TMJD Headache Treatments

There are many options for treating TMJ-related pain and headaches. Most of them are easy and free or very inexpensive, and are worth a try for easing severe headache pain that won't respond to other treatments.

One of the main causes of TMJ headache pain is teeth-grinding, which tends to occur most often at night. A mouthguard worn when you sleep to help stop grinding and clenching your teeth. The mouthgaurd/splint can be soft or hard.

Stretching and strengthening exercises for the jaw muscles are also helpful. Stretch your jaw by opening it as wide as you can several times throughout the day. Stretching of the entire upper body area is recommended: focus on neck, arms and shoulders. Paying attention to good posture will help relieve pain as well.

Try to lower your stress level. Stress compounds the TMJ headache issue by causing muscle tension and fatigue. Stress also causes most TMJ sufferers to clench and grind their teeth more frequently, and clenching is a main cause of headaches. Try to cultivate an awareness of your stress level and be sure you aren't unconsciously clenching during times of stress, frustration, or exhaustion. Try a hot bath, deep breathing, yoga, meditation, or a nap; these are all effective stress-relievers.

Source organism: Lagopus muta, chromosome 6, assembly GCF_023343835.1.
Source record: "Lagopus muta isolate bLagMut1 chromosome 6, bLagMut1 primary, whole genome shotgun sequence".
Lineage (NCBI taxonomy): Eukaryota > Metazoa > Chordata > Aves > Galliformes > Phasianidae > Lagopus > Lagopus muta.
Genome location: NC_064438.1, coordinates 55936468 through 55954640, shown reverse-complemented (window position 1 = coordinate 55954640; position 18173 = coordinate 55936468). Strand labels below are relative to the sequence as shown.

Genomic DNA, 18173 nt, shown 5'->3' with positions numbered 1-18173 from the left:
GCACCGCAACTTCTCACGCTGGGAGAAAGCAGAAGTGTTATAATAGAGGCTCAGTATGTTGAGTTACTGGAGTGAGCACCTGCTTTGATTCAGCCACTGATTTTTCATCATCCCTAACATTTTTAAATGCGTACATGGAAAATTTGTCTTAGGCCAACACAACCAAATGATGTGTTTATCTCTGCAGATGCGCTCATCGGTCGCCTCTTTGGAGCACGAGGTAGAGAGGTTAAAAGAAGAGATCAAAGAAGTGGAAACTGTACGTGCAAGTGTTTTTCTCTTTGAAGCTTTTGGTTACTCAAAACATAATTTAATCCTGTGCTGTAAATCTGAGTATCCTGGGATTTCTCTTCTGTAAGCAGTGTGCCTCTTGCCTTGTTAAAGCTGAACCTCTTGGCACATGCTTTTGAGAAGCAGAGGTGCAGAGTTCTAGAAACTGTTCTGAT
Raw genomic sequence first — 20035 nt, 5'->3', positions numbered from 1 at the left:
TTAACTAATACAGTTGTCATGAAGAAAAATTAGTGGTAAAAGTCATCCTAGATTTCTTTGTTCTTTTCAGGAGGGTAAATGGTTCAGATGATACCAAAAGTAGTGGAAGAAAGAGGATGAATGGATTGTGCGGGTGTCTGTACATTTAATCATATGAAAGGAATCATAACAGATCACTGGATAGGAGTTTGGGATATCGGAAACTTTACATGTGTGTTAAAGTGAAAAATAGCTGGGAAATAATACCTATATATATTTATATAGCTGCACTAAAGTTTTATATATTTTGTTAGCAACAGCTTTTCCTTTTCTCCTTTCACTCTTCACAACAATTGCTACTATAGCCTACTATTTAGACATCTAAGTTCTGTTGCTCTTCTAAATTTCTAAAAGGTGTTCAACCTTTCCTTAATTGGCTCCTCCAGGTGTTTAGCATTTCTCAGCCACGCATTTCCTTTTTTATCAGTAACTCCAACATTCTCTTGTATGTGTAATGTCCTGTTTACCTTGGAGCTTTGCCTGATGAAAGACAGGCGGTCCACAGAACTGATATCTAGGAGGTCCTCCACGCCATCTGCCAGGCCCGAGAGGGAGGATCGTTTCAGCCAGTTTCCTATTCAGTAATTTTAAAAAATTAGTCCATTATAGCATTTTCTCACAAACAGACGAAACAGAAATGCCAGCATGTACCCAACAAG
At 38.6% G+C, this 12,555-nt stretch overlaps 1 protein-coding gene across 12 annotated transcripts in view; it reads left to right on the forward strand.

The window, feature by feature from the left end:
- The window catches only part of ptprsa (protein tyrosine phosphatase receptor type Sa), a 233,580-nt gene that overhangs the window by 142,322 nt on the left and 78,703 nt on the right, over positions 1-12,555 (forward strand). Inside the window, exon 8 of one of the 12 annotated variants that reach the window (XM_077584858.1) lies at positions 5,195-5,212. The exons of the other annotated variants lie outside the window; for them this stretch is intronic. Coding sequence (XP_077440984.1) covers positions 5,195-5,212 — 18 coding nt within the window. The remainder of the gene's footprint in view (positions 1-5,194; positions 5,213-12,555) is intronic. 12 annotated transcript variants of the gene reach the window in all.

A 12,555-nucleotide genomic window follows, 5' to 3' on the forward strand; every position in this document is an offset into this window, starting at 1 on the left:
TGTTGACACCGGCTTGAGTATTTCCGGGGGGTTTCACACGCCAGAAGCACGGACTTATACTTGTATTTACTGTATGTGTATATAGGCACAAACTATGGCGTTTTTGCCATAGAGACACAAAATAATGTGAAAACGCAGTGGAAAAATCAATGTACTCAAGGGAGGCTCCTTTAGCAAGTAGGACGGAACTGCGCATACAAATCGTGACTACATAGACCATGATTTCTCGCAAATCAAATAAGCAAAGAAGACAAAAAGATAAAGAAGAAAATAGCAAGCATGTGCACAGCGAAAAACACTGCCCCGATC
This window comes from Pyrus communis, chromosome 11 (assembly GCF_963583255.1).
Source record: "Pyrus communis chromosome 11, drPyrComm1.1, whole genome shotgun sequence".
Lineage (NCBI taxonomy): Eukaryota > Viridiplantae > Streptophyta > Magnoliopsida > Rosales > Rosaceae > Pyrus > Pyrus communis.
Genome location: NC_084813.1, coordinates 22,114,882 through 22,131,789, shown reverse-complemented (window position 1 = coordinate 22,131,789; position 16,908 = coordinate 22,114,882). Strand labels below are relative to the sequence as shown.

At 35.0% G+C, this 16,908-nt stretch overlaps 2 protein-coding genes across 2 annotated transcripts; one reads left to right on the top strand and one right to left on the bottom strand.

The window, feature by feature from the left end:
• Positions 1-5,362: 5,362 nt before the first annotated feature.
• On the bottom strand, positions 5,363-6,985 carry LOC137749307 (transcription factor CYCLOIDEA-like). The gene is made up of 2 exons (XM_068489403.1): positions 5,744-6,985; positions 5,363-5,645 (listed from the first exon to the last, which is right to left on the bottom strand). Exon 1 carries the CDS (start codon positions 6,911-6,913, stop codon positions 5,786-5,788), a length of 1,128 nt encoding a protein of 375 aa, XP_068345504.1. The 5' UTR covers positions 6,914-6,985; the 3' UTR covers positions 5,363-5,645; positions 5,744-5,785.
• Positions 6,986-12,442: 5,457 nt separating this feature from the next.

Massage can be extremely helpful in reducing tension and loosening tight muscles. Gently press on the areas around the jaw including the shoulders, neck and face. This will help you locate the painful areas. Using firm, short strokes, massage these areas several times a day for a few minutes each time. Focus on the muscles located on each side of the jaw by placing your thumb inside your mouth and pressing on the muscle located at the jaw joint in the back of the mouth. Use your index finger to massage the same spot on the outside of the mouth.

Small dietary changes can also produce major TMJ relief. The consistency of the foods you eat has a direct effect on TMJ pain. Try not to overwork your jaw muscles by eating chewy or hard foods or candies, and discontinue chewing gum. Chew as little as possible and try to eat only soft foods for a period of time to relieve jaw tension.

A overview on the importance of a stable bite. We hope to be using the T-Scan at the practice in the near future.

What To Do About It

Make an appointment to see your dentist. Your dentist is qualified to diagnose and treat a range of TMJ disorders and can provide information and professional advice. A thorough dental examination can help you and your dentist focus on the most promising treatment plan for relieving TMJ related headaches.

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Fig. 3: A typical hard acrylic splint used to relax the jaw joint and muscles and harmonise the way your teeth meet.